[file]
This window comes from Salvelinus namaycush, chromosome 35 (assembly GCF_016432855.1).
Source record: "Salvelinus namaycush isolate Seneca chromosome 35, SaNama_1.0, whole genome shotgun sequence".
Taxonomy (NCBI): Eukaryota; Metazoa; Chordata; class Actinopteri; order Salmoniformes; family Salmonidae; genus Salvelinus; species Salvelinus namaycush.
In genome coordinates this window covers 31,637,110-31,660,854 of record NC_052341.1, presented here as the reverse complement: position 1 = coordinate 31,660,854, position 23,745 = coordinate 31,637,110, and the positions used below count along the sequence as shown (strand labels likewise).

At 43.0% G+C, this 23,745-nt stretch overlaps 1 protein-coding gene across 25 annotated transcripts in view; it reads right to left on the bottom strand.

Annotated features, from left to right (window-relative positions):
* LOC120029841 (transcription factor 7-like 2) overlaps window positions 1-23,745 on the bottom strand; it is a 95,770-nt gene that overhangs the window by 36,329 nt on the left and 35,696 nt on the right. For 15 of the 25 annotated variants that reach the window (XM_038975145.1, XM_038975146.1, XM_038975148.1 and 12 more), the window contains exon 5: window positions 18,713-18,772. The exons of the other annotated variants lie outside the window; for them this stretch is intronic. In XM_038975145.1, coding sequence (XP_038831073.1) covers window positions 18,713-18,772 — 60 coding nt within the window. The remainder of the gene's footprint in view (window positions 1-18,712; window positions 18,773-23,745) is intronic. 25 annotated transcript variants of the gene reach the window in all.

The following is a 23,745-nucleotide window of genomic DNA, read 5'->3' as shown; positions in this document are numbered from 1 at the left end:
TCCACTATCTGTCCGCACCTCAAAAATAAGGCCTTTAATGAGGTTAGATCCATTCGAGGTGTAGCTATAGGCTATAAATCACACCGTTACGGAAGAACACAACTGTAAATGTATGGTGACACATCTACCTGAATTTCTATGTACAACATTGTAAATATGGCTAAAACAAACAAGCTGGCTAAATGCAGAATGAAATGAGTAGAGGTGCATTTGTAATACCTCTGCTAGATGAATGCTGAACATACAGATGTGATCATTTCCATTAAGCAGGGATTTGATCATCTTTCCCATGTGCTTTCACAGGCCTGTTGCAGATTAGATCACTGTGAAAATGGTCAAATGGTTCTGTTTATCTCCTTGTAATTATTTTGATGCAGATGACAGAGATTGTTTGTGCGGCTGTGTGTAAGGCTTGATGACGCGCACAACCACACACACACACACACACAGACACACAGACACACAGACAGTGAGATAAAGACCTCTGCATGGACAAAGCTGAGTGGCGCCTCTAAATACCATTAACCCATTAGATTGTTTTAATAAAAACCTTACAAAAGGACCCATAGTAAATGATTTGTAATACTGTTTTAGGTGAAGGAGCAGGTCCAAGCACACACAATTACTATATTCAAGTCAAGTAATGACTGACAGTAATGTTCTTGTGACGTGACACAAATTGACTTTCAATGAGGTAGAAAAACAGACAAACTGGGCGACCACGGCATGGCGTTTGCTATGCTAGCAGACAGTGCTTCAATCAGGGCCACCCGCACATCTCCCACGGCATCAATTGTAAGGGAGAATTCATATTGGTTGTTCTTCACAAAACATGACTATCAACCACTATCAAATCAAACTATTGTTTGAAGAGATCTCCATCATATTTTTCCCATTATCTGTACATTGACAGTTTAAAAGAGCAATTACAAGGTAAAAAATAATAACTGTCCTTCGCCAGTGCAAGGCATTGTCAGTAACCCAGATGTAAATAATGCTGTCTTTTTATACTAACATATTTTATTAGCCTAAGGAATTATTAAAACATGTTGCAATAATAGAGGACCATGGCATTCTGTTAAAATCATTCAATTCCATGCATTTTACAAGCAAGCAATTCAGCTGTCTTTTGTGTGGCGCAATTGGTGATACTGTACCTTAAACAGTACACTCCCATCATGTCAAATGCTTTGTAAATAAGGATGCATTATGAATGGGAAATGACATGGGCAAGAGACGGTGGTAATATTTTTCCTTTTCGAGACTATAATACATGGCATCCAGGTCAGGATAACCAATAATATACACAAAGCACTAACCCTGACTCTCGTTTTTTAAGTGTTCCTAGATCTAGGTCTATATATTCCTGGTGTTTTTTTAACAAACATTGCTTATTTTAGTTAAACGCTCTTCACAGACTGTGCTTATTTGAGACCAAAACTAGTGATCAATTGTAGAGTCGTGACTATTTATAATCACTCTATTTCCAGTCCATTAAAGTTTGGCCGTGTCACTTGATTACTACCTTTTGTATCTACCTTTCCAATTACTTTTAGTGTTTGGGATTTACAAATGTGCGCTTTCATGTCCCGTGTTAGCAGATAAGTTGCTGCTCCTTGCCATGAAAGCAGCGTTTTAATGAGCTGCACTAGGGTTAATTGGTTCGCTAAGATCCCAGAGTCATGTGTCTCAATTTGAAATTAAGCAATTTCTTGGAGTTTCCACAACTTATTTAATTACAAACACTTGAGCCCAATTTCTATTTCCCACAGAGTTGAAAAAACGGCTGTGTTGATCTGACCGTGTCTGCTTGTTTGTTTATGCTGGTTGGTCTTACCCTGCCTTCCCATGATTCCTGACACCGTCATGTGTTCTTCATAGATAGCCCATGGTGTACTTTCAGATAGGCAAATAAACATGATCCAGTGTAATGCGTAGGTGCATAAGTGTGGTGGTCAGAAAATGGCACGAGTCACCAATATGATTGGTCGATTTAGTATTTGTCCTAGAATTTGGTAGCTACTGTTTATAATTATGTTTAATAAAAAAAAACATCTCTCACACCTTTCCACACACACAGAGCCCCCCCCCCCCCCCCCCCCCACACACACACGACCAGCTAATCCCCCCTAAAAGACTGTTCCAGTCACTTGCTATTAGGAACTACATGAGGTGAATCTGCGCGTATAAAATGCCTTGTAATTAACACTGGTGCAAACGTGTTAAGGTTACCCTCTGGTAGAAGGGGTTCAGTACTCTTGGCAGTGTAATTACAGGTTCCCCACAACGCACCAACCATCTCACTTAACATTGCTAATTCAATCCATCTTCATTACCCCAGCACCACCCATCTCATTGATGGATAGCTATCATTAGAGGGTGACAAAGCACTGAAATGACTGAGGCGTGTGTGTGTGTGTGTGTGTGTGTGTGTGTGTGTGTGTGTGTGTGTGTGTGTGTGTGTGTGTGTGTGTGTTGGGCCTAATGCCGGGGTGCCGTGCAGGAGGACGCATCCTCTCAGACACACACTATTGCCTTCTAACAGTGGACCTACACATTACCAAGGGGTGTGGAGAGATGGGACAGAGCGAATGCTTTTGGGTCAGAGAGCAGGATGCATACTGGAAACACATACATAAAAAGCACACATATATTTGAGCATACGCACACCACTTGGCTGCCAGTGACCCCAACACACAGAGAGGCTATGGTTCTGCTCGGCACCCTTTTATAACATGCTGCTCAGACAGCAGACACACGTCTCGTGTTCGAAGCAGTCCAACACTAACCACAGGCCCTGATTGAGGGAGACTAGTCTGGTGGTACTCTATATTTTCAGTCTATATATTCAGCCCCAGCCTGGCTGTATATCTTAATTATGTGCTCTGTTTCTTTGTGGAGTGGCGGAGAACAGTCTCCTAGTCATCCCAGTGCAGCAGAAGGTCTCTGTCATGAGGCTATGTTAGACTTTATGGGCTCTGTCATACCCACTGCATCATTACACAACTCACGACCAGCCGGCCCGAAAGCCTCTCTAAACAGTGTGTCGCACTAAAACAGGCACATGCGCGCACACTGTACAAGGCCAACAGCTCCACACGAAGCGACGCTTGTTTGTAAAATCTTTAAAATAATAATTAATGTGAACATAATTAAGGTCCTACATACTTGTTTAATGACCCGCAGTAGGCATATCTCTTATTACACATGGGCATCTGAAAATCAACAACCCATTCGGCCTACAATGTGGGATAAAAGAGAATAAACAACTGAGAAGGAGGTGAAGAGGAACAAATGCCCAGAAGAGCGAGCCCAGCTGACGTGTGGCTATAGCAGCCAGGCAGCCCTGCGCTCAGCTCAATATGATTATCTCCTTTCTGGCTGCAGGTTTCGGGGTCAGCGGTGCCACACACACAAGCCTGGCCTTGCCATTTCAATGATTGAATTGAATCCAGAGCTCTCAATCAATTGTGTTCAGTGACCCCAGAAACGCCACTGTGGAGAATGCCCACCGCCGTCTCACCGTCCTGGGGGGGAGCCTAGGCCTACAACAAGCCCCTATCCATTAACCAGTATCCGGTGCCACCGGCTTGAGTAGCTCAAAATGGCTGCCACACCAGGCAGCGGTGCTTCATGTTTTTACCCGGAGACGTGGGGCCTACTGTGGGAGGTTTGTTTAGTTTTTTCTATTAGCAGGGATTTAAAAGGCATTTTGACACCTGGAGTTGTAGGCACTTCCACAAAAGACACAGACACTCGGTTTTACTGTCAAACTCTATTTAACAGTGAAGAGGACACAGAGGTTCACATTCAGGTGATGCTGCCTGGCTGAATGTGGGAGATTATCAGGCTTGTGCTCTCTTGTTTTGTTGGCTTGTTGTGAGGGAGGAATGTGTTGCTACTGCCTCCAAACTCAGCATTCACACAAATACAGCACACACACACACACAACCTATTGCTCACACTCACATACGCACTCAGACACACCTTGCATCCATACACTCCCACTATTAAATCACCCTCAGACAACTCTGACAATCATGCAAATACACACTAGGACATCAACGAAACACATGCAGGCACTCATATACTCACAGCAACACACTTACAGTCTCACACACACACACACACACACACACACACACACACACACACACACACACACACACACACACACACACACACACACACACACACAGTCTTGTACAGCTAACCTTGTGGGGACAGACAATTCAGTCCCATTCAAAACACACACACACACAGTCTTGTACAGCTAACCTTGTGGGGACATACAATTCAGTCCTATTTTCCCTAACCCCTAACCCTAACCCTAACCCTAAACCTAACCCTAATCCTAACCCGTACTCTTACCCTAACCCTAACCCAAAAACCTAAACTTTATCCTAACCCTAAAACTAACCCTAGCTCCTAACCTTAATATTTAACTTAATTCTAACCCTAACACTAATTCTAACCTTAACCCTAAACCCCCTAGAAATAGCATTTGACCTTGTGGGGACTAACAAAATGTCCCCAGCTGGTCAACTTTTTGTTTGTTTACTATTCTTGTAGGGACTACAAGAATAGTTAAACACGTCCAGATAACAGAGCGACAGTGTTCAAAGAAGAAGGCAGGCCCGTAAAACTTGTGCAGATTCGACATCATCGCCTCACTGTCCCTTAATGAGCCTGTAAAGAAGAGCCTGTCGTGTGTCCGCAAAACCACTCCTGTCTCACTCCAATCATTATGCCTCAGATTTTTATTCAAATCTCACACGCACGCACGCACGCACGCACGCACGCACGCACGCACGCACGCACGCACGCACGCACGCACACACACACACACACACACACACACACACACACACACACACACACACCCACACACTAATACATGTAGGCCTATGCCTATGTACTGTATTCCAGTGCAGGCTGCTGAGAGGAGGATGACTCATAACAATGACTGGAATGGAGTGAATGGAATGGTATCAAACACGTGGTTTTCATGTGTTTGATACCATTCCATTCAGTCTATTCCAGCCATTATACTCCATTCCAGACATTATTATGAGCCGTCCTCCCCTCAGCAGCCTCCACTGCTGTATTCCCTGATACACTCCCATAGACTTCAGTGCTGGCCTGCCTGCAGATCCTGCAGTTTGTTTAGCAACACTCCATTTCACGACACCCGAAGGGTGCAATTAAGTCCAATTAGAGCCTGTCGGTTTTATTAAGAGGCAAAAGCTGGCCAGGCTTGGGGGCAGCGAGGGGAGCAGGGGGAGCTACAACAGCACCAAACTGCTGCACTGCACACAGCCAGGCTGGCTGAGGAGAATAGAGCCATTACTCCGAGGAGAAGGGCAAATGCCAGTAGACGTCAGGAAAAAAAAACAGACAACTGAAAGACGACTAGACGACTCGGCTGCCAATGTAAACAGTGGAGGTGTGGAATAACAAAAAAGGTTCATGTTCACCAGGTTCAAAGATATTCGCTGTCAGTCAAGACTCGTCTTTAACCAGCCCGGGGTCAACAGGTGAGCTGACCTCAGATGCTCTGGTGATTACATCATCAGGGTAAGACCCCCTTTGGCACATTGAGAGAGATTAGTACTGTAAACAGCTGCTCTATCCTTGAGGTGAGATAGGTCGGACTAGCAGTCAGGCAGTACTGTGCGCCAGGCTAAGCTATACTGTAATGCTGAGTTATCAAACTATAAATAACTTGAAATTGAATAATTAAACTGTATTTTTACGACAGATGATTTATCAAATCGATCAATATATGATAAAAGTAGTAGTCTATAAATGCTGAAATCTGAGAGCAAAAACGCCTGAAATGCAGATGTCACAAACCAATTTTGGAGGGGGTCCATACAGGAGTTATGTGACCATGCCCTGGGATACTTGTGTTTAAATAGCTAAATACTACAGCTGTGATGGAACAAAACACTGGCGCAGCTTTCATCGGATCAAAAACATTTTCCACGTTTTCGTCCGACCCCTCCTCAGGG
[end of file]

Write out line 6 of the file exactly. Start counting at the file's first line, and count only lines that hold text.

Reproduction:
Annotated features, from left to right (window-relative positions):